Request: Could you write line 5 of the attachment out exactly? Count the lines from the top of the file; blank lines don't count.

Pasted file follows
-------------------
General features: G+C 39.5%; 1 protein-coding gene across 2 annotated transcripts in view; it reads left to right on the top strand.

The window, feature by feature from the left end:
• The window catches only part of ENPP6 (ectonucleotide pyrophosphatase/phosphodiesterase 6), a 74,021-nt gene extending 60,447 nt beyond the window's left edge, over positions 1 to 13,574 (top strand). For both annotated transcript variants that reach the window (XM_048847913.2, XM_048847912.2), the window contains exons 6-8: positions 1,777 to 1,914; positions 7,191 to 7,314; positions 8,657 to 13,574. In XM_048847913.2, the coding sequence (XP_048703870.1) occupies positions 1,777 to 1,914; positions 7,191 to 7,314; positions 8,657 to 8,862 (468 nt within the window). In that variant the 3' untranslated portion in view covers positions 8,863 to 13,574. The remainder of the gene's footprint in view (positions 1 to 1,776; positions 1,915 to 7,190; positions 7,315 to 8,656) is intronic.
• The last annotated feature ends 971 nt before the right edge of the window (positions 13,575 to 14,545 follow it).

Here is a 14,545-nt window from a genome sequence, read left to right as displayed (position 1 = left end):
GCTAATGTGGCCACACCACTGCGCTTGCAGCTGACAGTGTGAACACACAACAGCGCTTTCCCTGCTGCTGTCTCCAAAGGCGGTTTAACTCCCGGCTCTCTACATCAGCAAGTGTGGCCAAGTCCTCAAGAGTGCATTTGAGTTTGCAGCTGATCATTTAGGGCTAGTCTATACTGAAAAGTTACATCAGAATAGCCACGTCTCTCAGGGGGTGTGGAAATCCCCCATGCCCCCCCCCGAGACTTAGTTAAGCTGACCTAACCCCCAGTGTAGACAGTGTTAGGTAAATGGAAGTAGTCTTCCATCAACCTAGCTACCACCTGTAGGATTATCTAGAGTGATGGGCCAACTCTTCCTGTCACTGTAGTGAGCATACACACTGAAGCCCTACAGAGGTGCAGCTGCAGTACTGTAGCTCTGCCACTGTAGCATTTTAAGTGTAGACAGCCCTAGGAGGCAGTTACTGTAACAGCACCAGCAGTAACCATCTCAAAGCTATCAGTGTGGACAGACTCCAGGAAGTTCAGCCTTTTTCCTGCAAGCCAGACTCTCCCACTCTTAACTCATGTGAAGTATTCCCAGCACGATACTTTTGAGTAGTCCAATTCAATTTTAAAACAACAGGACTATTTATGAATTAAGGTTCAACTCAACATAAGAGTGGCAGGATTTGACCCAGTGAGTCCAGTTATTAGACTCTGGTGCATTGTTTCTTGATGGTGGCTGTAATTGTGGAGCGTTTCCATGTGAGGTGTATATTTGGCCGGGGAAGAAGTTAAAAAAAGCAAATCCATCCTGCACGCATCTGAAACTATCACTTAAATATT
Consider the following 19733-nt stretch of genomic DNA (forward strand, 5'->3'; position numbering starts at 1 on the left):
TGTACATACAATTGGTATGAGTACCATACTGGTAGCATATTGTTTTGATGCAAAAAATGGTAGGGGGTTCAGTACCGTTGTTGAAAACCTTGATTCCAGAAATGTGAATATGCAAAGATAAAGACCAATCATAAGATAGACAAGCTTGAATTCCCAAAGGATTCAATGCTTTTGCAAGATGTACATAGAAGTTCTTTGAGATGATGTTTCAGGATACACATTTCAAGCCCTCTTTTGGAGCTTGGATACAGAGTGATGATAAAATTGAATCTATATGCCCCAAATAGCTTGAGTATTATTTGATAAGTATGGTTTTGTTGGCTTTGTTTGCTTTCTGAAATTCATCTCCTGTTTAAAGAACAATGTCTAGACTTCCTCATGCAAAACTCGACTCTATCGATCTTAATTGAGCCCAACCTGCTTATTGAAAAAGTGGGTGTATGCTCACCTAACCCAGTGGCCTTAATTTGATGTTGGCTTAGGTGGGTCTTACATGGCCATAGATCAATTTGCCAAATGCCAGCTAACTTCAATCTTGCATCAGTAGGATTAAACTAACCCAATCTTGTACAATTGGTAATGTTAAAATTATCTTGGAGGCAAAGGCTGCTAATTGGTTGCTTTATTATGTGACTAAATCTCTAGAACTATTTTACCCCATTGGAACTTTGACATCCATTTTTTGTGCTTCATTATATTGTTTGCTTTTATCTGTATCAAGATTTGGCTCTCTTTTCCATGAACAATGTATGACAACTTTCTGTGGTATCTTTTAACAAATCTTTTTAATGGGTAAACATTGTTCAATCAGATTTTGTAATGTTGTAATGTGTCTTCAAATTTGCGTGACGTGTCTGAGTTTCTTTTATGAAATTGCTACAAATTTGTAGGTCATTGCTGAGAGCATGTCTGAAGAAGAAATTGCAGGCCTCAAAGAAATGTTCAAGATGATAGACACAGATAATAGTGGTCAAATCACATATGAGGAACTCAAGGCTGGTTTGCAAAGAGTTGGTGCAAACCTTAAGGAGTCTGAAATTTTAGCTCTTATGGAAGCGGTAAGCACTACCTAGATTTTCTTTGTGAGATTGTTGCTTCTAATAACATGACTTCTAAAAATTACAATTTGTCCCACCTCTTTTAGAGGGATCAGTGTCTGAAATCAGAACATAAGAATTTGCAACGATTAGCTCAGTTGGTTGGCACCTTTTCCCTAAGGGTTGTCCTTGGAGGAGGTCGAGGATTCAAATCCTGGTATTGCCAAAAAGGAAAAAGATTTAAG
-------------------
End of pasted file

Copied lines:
Here is a 14,545-nt window from a genome sequence, read left to right as displayed (position 1 = left end):